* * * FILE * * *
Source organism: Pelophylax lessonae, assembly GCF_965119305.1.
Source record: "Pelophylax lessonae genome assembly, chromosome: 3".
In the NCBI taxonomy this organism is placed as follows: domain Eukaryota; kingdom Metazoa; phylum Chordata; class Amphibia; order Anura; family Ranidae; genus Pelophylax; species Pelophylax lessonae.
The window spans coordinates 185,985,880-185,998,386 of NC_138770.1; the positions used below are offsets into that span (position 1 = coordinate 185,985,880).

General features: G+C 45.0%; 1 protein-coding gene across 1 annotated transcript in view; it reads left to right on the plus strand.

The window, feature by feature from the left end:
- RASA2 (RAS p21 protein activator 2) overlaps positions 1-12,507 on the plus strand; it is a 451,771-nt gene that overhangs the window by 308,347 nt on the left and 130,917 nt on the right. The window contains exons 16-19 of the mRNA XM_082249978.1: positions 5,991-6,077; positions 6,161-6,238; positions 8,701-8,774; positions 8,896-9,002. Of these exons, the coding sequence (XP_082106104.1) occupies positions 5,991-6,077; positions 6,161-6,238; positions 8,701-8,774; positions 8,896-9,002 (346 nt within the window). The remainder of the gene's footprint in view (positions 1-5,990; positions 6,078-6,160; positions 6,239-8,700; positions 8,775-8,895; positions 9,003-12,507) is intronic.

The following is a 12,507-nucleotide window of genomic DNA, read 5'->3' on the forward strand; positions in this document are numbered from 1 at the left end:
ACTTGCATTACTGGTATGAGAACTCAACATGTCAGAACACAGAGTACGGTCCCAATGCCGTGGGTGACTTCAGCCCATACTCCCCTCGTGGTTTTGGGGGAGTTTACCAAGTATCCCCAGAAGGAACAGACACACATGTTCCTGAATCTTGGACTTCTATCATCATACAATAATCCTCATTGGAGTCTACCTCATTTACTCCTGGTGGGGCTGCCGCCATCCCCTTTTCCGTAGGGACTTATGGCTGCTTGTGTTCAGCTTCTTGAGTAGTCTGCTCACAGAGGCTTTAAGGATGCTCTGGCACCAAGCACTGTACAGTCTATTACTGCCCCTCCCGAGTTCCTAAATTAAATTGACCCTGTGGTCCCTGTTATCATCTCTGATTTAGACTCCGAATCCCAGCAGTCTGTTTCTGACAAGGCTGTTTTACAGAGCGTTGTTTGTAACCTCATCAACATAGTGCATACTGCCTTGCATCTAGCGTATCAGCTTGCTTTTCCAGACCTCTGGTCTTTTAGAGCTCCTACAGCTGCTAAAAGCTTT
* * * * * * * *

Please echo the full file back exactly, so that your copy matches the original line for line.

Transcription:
Source organism: Pelophylax lessonae, assembly GCF_965119305.1.
Source record: "Pelophylax lessonae genome assembly, chromosome: 3".
In the NCBI taxonomy this organism is placed as follows: domain Eukaryota; kingdom Metazoa; phylum Chordata; class Amphibia; order Anura; family Ranidae; genus Pelophylax; species Pelophylax lessonae.
The window spans coordinates 185,985,880-185,998,386 of NC_138770.1; the positions used below are offsets into that span (position 1 = coordinate 185,985,880).

General features: G+C 45.0%; 1 protein-coding gene across 1 annotated transcript in view; it reads left to right on the plus strand.

The window, feature by feature from the left end:
- RASA2 (RAS p21 protein activator 2) overlaps positions 1-12,507 on the plus strand; it is a 451,771-nt gene that overhangs the window by 308,347 nt on the left and 130,917 nt on the right. The window contains exons 16-19 of the mRNA XM_082249978.1: positions 5,991-6,077; positions 6,161-6,238; positions 8,701-8,774; positions 8,896-9,002. Of these exons, the coding sequence (XP_082106104.1) occupies positions 5,991-6,077; positions 6,161-6,238; positions 8,701-8,774; positions 8,896-9,002 (346 nt within the window). The remainder of the gene's footprint in view (positions 1-5,990; positions 6,078-6,160; positions 6,239-8,700; positions 8,775-8,895; positions 9,003-12,507) is intronic.

The following is a 12,507-nucleotide window of genomic DNA, read 5'->3' on the forward strand; positions in this document are numbered from 1 at the left end:
ACTTGCATTACTGGTATGAGAACTCAACATGTCAGAACACAGAGTACGGTCCCAATGCCGTGGGTGACTTCAGCCCATACTCCCCTCGTGGTTTTGGGGGAGTTTACCAAGTATCCCCAGAAGGAACAGACACACATGTTCCTGAATCTTGGACTTCTATCATCATACAATAATCCTCATTGGAGTCTACCTCATTTACTCCTGGTGGGGCTGCCGCCATCCCCTTTTCCGTAGGGACTTATGGCTGCTTGTGTTCAGCTTCTTGAGTAGTCTGCTCACAGAGGCTTTAAGGATGCTCTGGCACCAAGCACTGTACAGTCTATTACTGCCCCTCCCGAGTTCCTAAATTAAATTGACCCTGTGGTCCCTGTTATCATCTCTGATTTAGACTCCGAATCCCAGCAGTCTGTTTCTGACAAGGCTGTTTTACAGAGCGTTGTTTGTAACCTCATCAACATAGTGCATACTGCCTTGCATCTAGCGTATCAGCTTGCTTTTCCAGACCTCTGGTCTTTTAGAGCTCCTACAGCTGCTAAAAGCTTT